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Down here in the darkness, robbed of daylight, hearing is crucial to survival. Every sound could mean the difference between life and death. Was that water dripping on limestone or claws snickering across the cavern floor? The intrusion of a bellowing cacophony could be fatal at a time like this. Mercifully, perhaps, none of the new Patreon backers we thank this month sponsored us at the $5 level, so you are spared our singing for now.

Although the acoustics down here could have birthed something special.

You might still hear snatches of conversation echoing around you, however. These are comments from our various social media presences. Stay very still and they won’t eat you. You can find most of the discussion of our recent episode about comedy in RPGs over on our Google+ Community, or carved on the walls of the lost city that lies buried deep beneath your cellar floor. Google+ might prove easier to access.

Mythos Deities: Yog-Sothoth

We’re back, standing atop Sentinel Hill, chill wind whipping under our robes, shrieking until our lungs hurt. Damn, that wind’s cold! This is our discussion of Yog-Sothoth, the All-in-One, the Gate, the Key, the Lurker at the Threshold and any number of other names. You can tell Yog-Sothoth is an important deity: he has almost as many monikers as Nyarlathotep has avatars. And while his personal appearances are mercifully few, his presence in Lovecraftian fiction and gaming is strong enough to warp space and time themselves.

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This is our latest dissection of a Lovecraftian deity. We examined Dagon in episode 98 and Shub-Niggurath in 115. Our overview of Lovecraftian gods in episode 67 and of religion in the Mythos in episodes 118 and 119 also relate. Following our usual format, we look at the origins of Yog-Sothoth, how he developed through fiction, how he appears in Call of Cthulhu, and what we might do with him in our games. Well, other than run screaming.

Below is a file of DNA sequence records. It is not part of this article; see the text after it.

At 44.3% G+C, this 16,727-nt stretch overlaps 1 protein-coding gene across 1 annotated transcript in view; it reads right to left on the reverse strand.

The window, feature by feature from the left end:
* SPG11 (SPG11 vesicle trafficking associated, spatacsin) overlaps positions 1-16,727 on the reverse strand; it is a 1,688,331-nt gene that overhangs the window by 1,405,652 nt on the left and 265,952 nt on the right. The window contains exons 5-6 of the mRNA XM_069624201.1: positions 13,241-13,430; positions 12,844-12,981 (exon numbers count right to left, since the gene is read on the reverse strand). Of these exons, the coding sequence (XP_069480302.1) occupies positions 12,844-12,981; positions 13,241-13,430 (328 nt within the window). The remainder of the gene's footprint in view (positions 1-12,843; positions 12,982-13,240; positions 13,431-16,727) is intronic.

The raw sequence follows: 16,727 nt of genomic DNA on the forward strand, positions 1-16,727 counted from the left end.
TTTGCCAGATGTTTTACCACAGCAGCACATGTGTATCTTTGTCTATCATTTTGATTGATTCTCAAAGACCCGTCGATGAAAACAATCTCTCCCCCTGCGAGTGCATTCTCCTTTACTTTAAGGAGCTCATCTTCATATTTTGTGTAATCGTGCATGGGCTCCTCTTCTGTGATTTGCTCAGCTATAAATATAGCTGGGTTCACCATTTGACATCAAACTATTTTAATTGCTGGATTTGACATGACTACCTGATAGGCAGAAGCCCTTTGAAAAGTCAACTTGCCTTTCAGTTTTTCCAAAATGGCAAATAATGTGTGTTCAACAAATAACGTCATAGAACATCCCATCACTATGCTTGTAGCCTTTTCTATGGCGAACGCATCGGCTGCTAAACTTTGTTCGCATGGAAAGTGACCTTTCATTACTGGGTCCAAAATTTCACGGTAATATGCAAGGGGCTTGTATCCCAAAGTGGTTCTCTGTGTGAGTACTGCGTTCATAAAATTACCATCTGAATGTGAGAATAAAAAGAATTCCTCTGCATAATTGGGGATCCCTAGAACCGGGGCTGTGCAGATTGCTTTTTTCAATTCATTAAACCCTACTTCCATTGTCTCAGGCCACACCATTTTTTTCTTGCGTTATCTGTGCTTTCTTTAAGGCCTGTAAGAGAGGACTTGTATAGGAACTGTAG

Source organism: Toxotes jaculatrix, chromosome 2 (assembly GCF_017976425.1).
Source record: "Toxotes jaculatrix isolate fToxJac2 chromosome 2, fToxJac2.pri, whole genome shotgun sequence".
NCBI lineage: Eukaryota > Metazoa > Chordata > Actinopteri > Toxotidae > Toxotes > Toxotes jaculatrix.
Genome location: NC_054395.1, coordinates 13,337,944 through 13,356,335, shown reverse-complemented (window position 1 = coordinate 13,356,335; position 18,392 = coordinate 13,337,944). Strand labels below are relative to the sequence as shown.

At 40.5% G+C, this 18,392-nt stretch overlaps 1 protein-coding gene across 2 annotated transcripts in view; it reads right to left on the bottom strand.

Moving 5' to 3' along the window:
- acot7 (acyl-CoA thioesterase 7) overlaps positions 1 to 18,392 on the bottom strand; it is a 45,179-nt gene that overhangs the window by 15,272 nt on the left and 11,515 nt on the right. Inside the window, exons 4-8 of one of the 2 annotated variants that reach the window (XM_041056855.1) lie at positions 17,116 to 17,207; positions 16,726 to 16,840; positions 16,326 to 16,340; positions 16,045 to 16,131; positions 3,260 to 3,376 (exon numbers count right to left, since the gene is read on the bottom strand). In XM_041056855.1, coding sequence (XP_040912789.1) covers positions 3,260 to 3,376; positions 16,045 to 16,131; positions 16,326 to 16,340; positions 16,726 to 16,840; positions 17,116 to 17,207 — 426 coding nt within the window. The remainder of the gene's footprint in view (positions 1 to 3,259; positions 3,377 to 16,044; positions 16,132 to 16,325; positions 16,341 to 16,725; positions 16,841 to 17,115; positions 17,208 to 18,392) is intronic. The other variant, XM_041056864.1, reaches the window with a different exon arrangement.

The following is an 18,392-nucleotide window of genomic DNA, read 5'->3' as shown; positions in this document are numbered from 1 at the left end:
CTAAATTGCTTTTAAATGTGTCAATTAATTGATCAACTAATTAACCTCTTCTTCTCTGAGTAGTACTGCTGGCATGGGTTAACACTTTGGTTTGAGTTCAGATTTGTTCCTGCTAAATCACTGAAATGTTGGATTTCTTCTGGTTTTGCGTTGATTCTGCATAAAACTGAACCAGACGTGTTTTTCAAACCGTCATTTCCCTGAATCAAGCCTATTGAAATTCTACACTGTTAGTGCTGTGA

Or adding some tasty meatballs.

News

All three of us will be at the Concrete Cow convention in Milton Keynes on Saturday the 17th of March. We’re running a few Call of Cthulhu games between us, and it would be lovely to find some of you at our tables. Otherwise, please look for us between games –we’d be delighted to have a chat. It’s a small con and we’re slow-moving targets.

The Lovecraft Tapes actual play podcast is currently making their way through Scott’s scenario Hell in Texas, from The Things We Leave Behind. They take a more comedic approach than most Call of Cthulhu actual plays, with quick-fire quips and running gags aplenty. Despite this, they still take the investigation itself seriously, embracing the horror. Add some great characterisation and the result is compelling. Hell in Texas starts at episode 32, although it is well worth starting from the beginning to understand the larger continuity (and also because it’s damn good fun).

Time is running out for the competition we announced in episode 124 to win a copy of Nameless Horrors. It’s not too late to enter, however. If you’d like to do so, simply share any of our social media announcements about the last episode and let us know. We shall perform the draw on the 24th of March and announce the 5 lucky winners shortly afterwards.

Also on the 24th of March, we shall be holding a voice chat with our Patreon backers using our shiny new Discord server. If you are a patron, you should already have access to the backer-only channel there. Please let us know ahead of time if this doesn’t seem to be the case. We shall start the talk at 6 PM GMT (1 PM EST, 10 AM PST, 7 PM CET) and run for about an hour. We shall send out email reminders via Patreon beforehand, along with a link to the server.